[Spellyans] del 'leaves' and dèl/dell 'so, as'

Daniel Prohaska daniel at ryan-prohaska.com
Tue Dec 16 11:00:46 GMT 2008


I don’t think so. <Del> is used as a pre verbal particle. It allows the verb
to be in a fronted position in the sentence and thus stressed, just like the
particles <y>, <yth> or <may>. The verb following them is stressed. Hence
the strong tendency in Late Cornish to contract the particle and the verb,
as in MC <yth yw>, LC <thew> and MC <del yw>, LC <drew>. 

Dan

 

  _____  

From: Ray Chubb
Sent: Tuesday, December 16, 2008 10:21 AM

 

Surely the very fact that you have started a sentence with 'del' would tend
to give it more stress than normal?

 

On 14 Kev 2008, at 18:35, Daniel Prohaska wrote:





Ray,

I would stress <won> and <ta> in that sentence; never <del>.

Dan

 

  _____  

From: Ray Chubb
Sent: Sunday, December 14, 2008 10:57 AM




 

 

On 13 Kev 2008, at 19:12, <ajtrim at msn.com> <ajtrim at msn.com> wrote:






Thanks, Daniel.

 

I think that explains why unstressed "so" is <del> in the SWF.

Sooo, it does follow the SWF rules, after all.

 

Sooo, is it always unstressed?

 

In the regularly used phrase 'Del won yn ta' it would be stressed.






If "so" is stressed, as it is in my two sentences above (and this one too),
do we spell it <dell>, or does the vowel become long?

 

Certainly in English, "so" is often stressed. Of course, Cornish is not
English.

 

What do we do in KS???

I still think that <dell> would be best for KS.

 

 

Regards,

 

Andrew  J. Trim

 

 

 

From: Daniel <mailto:daniel at ryan-prohaska.com>  Prohaska

Sent: Saturday, December 13, 2008 4:09 PM

To: 'Standard <mailto:spellyans at kernowek.net>  Cornish discussion list'

Subject: Re: [Spellyans]del 'leaves' and dèl/dell 'so, as'

 

It’s <del> and <war> in the SWF because they are unstressed. Just like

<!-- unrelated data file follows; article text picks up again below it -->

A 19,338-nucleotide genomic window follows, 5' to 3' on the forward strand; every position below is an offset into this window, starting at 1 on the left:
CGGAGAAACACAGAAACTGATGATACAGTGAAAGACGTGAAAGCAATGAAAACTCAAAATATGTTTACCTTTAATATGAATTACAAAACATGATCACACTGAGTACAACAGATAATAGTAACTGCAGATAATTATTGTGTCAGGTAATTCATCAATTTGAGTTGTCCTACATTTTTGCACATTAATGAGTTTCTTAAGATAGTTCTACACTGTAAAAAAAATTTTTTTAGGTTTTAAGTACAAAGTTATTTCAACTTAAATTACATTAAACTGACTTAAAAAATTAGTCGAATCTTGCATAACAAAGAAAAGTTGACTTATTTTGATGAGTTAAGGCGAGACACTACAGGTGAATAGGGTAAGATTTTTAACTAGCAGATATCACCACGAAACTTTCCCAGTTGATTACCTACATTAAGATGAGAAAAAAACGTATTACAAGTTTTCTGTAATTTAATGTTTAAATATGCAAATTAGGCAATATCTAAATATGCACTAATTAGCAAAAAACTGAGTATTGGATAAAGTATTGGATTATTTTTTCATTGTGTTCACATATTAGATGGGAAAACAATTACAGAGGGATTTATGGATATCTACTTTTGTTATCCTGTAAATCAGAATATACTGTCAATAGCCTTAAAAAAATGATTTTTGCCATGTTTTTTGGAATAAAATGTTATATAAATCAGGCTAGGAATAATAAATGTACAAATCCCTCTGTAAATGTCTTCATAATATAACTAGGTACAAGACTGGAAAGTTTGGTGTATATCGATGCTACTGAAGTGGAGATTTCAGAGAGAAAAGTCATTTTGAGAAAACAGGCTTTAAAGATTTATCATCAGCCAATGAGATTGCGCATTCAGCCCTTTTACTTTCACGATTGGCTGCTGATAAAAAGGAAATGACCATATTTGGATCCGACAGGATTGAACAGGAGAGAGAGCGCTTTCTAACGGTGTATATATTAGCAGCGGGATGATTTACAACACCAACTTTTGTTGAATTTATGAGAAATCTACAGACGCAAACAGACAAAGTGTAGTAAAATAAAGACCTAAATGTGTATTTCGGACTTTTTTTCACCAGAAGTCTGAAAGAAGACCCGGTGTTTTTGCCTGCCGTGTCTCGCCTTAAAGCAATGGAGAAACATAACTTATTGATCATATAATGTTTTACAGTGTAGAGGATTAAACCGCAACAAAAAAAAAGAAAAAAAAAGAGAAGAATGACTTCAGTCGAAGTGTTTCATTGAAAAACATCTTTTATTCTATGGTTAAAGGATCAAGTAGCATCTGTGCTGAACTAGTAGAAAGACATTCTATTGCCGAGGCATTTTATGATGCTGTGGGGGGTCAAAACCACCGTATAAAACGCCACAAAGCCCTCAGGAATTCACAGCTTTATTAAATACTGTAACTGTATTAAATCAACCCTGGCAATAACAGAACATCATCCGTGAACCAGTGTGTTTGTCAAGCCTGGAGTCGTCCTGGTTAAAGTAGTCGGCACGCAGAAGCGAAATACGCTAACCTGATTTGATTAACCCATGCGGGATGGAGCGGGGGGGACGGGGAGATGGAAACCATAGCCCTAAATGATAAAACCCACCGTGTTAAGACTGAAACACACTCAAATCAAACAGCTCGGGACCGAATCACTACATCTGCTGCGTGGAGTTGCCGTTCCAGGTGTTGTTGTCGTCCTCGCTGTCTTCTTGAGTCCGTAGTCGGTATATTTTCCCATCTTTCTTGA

<gwedhen> is spelt <gwedhen> and not **gwedhenn. The SWF rule is that
consonants are not doubled in unstressed syllables. E.g. <rag> is /rag/ when
unstressed, but /ra:g/ when in stressed in the sentence, i.e. usually when
it’s used as an adverb rather than a preposition.

Dan

 

-----Original Message-----
From: Michael Everson
Sent: Saturday, December 13, 2008 3:20 PM

 

"In the SWF and KS we have a rule that in monosyllables a vowel is short
before -ll. So the expected form of the word 'so, as' is <dell>, just like
<pell> 'long'. We can distinguish <del> 'leaves' and <dèl> 'so, as', but why
not <dell>? <Dell> also happens to be the form in KK. Why do we have <del>
for 'so, as' in the SWF?

 

Ray Chubb told me that Albert Bock had argued against <del> (our <dèl>)
because it would imply that we ought to write <warr> 'on'. We write <wàr>,
but in terms of orthography design I think Albert's view is incorrect. Yes,
both *<warr> and <dell> follow the rule and give nice predictable short
vowels. But <dell> occurs 152 times in the corpus, so there's certainly no
reason to avoid it. True, we don't like <warr> which contrasts with <war>
[wæ:r] 'beware'. But in good orthography design we should use the
predictable rule whenever possible and mark only exceptions.

 

I think we should write <dell> and not <dèl> in Kernowek Standard."

 

 

 

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Portreth

Kernow

 






 

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Portreth

Kernow

 





 

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